Established firms, which by definition have enjoyed some measure of success, are more likely to deny new realities because the old ones worked well for them. Young enterprises are not similarly weighed down by the dead hand of history. But that does not mean that they are immune to denial—far from it.
Q: Companies you describe as crippled by denial include the supermarket chain A&P, the retail conglomerate Sears, and the short-lived delivery experiment Webvan. How did these companies succumb to denial?
A: To paraphrase Tolstoy, every company in denial denies in its own way. To oversimplify a bit, Sears was an example of a firm leaving its market, while in A&P's case, the market left the firm. Both were like the proverbial frog being boiled in a gradually warming pot of water. By the time they realized what was happening, the opportunity for confronting the facts and doing something about them had passed.
Webvan is an example of the fact that, as noted above, being young and entrepreneurial is no safeguard against denial. Webvan's backers convinced themselves that the dot-com gold rush was a permanent new reality rather than just another bubble. They were also blind to the obvious flaws in their business model—defects that numerous outsiders noted from day one. It was a classic case of wishful thinking.
Q: How can managers without executive authority spot the warning signs of denial and help reverse the process before it's too late?
A: It is often middle managers who are best acquainted with new realities. As Andy Grove has noted, these are the people who are out on the front lines while top management is ensconced at the home office, cushioned from the daily reality of the rough-and-tumble of the marketplace. "Snow," he wrote in Only the Paranoid Survive, "melts first at the periphery." Problems, in other words, appear initially at the borders.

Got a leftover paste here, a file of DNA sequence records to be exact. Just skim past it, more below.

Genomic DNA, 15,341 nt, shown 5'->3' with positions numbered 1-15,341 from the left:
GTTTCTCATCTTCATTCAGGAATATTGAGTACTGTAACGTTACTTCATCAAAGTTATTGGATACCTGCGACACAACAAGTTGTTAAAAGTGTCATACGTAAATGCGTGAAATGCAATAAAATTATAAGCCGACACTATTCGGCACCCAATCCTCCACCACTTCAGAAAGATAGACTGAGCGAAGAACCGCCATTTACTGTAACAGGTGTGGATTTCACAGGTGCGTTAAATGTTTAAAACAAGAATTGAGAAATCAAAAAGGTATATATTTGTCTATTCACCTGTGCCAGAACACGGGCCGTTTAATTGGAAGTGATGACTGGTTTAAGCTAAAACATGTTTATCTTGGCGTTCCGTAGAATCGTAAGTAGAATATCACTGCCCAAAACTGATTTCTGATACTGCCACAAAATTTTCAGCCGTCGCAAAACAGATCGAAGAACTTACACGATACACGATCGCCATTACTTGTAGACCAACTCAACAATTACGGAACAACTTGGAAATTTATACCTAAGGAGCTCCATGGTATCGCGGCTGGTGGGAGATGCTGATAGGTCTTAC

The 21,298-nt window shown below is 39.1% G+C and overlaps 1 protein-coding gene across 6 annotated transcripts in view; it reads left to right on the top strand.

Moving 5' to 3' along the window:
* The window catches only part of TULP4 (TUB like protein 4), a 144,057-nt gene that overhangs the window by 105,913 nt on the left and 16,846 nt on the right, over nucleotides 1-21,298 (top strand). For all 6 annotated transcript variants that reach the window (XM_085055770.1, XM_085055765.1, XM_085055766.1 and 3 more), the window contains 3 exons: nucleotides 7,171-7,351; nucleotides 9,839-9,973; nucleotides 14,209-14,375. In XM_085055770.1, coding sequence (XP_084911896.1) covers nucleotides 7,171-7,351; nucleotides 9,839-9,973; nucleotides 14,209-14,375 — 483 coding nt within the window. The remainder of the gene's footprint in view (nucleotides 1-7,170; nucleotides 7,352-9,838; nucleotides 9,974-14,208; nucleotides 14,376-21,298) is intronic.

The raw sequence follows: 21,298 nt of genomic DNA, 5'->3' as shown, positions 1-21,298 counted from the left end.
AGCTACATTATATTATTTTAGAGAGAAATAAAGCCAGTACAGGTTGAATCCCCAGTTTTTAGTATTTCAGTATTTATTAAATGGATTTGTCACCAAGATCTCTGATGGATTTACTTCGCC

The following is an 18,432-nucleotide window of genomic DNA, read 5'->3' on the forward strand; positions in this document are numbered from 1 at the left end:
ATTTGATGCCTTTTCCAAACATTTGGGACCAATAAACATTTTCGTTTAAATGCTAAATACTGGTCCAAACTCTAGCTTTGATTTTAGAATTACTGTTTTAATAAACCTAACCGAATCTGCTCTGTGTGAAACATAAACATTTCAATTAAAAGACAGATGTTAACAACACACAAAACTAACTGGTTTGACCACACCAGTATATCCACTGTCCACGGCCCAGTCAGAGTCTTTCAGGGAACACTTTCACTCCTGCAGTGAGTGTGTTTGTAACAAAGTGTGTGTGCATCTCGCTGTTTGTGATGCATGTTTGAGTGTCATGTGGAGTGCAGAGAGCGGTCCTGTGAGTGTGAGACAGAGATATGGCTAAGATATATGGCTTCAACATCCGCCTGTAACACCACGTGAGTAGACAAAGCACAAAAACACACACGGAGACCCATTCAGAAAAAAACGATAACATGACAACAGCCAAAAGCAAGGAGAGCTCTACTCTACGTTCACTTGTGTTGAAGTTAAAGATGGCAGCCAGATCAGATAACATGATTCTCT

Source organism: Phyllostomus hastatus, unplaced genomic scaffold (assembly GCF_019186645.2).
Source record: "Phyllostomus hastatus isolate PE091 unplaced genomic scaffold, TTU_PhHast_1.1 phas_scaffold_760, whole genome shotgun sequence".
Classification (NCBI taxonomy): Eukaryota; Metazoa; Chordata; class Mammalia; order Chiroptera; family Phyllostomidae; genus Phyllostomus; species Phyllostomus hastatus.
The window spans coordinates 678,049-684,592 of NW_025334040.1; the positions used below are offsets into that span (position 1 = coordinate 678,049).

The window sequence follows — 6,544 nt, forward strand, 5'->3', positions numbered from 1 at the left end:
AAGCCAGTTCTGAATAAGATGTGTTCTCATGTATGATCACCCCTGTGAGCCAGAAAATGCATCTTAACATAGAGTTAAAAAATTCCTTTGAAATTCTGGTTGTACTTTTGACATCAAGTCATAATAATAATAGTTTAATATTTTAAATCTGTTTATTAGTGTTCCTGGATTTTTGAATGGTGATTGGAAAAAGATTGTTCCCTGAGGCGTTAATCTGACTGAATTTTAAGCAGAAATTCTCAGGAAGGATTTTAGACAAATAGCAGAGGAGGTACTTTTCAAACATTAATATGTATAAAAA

Unfortunately, when middle managers actually raise these problems—especially those that contradict the firm's prevailing assumptions and conventional wisdom—they are often ignored, or worse. Henry Ford, for example, fired the executive who dared "speak truth to power" about Ford's Model T myopia—and this man, Ernest Kanzler, was his relative! (He was the brother-in-law of Ford's only child, Edsel.)
A firm that deals with bad news by literally or figuratively dismissing the person who bears it is both in denial and in trouble. Not only will that news go unheard but potential truth-tellers will quickly learn to keep quiet. Or get out.
Q: What is it about IBM and Intel that saved them from the fate of other companies that fell victim to denial?
A: One key factor in IBM's 1990s turnaround (after having denied its way through the PC revolution that it helped create in the 1980s) was its decision to bring in an outsider as CEO. Lou Gerstner was able to reimagine and reshape what had become a calcified corporate culture. The fact that he was alien to that culture, and vice versa, was enormously helpful.
You don't necessarily need an outsider to provide an outside perspective, however. Occasionally a creative, clear-headed insider can break free of both his company's and his own preconceptions by adopting a novel point of view.
This was demonstrated by Andy Grove in 1985, when he and his boss, Gordon Moore, were fighting what appeared to be a losing battle against an impossible business dilemma. In the midst of their aimless wandering, Grove asked Moore, "If the board kicked us out and brought in new management, what do you think they would do?" Suddenly the answer to Intel's dilemma became clear to both men. Grove's deceptively simple question stripped the blinders of denial from their eyes. It allowed them to see the situation afresh, face it squarely, and make what had instantly become the obvious choice.
Grove's question did not make either man smarter. Both were, and are, smart enough. So were the men who had led IBM to near-disaster in the 1980s. Fighting denial is not a matter of IQ. It is a matter of point of view.
Original article by: Martha Lagace, Q&A with:Richard S. Tedlow
Harvard business school